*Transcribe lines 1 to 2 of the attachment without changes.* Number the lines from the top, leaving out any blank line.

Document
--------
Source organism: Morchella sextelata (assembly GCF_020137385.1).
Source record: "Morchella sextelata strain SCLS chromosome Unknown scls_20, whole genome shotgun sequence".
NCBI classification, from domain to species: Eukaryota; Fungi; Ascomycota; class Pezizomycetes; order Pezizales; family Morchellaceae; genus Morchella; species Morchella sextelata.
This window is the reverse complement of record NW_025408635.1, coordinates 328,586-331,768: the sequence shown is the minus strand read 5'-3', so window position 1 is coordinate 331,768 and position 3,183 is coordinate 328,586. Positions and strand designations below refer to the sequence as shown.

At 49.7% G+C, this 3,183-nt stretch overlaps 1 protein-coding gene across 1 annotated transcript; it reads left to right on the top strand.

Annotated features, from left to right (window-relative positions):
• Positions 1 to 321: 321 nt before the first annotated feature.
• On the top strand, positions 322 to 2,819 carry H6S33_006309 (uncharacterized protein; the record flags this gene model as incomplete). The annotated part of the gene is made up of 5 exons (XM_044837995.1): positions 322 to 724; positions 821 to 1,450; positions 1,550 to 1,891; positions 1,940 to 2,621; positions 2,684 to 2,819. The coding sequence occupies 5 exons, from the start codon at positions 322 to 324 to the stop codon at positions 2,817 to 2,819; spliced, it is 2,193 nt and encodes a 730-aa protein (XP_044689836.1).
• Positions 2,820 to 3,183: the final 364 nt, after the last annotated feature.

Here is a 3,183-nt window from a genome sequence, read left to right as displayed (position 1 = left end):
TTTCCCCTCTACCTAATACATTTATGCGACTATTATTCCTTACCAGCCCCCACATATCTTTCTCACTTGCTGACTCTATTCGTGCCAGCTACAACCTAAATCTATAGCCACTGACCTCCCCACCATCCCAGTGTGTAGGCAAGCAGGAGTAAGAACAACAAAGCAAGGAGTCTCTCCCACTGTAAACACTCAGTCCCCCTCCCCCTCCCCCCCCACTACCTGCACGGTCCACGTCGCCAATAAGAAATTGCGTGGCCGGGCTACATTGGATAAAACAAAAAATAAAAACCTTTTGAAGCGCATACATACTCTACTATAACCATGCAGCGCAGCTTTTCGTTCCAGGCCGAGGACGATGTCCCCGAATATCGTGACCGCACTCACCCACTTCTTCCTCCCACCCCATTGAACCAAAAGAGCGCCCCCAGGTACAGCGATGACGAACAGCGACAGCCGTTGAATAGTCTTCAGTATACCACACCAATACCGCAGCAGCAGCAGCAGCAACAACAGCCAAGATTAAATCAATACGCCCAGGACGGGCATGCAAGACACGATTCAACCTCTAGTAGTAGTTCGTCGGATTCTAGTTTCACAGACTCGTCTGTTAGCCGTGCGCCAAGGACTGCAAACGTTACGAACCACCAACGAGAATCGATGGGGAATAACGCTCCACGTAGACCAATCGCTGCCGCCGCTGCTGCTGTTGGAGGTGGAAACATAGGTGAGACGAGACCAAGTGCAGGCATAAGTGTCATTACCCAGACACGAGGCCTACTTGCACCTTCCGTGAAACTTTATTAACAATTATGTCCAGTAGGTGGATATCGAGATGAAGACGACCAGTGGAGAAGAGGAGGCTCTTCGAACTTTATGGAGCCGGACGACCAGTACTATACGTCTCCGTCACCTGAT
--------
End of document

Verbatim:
Source organism: Morchella sextelata (assembly GCF_020137385.1).
Source record: "Morchella sextelata strain SCLS chromosome Unknown scls_20, whole genome shotgun sequence".